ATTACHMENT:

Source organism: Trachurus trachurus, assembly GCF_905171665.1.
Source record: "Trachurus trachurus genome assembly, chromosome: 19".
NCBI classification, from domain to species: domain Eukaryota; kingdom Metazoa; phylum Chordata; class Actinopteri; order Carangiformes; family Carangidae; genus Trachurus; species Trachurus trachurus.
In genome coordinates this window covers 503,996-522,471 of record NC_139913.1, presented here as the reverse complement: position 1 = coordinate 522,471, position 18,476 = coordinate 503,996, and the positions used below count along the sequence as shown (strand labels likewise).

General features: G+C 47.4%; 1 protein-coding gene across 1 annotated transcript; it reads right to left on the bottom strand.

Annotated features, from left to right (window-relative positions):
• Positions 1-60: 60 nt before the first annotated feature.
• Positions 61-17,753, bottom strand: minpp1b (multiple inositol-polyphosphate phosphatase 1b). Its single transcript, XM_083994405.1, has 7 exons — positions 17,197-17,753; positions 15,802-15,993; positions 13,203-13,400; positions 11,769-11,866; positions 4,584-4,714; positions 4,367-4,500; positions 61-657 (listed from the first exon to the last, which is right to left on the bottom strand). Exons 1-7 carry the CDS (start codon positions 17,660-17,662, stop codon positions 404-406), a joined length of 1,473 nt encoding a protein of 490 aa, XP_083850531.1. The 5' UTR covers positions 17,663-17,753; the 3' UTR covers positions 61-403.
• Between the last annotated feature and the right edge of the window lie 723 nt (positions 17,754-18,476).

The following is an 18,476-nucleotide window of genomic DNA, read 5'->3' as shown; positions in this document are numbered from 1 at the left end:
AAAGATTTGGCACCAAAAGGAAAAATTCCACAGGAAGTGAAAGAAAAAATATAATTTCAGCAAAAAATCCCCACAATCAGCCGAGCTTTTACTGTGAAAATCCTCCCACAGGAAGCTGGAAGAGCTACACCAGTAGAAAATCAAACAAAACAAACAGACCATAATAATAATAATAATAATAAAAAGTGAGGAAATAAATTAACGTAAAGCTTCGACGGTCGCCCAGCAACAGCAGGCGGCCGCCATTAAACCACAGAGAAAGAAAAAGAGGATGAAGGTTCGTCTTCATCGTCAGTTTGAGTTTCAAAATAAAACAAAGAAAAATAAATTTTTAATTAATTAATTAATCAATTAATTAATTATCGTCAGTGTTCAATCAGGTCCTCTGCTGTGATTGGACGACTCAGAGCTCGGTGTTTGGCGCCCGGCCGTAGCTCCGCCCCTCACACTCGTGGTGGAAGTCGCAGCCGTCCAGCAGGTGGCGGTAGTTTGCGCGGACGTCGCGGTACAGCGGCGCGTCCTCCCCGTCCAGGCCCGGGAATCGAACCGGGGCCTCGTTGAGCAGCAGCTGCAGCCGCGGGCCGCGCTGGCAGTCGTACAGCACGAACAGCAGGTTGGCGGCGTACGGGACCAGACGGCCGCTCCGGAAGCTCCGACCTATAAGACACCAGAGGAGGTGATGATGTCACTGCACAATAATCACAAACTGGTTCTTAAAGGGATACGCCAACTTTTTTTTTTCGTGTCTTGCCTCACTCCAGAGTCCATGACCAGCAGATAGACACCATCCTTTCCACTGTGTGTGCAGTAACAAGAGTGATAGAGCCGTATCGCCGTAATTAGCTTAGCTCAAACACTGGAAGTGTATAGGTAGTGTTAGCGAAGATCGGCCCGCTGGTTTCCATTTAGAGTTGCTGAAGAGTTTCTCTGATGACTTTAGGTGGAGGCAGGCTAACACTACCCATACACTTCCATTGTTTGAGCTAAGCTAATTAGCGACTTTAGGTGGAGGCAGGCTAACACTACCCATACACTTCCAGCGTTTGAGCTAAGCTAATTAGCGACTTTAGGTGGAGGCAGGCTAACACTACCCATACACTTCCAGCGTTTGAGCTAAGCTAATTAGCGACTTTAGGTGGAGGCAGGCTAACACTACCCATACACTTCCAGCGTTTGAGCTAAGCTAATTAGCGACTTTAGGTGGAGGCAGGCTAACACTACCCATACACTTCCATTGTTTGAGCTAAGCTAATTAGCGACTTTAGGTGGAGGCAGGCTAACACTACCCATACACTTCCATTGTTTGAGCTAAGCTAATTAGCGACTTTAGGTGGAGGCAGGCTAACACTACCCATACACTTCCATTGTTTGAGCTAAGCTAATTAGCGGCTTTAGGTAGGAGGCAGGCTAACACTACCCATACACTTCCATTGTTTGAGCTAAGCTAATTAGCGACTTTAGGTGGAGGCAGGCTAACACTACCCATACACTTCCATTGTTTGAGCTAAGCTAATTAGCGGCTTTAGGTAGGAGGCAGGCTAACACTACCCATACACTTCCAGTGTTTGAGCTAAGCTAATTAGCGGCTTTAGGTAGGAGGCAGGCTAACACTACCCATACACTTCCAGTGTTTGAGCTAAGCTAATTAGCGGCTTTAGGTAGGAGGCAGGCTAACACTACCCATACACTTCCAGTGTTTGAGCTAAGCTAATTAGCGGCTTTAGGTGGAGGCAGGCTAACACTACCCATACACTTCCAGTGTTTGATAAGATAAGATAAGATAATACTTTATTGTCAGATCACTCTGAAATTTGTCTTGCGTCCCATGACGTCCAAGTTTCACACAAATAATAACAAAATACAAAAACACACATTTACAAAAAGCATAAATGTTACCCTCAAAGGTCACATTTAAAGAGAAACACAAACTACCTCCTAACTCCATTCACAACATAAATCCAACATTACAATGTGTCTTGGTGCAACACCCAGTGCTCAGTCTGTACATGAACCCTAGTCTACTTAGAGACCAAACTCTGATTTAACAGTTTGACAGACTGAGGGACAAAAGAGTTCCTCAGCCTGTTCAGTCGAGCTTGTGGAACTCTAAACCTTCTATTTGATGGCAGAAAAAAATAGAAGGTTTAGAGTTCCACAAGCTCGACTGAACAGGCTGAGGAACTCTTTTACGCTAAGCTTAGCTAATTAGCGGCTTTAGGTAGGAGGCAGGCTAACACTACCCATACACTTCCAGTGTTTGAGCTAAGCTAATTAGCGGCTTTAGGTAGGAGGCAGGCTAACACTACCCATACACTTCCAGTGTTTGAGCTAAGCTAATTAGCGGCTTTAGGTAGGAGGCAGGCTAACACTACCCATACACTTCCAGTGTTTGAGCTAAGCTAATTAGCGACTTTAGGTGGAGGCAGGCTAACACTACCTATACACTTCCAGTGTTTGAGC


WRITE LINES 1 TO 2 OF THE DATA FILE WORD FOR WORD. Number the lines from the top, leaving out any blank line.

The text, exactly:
Source organism: Trachurus trachurus, assembly GCF_905171665.1.
Source record: "Trachurus trachurus genome assembly, chromosome: 19".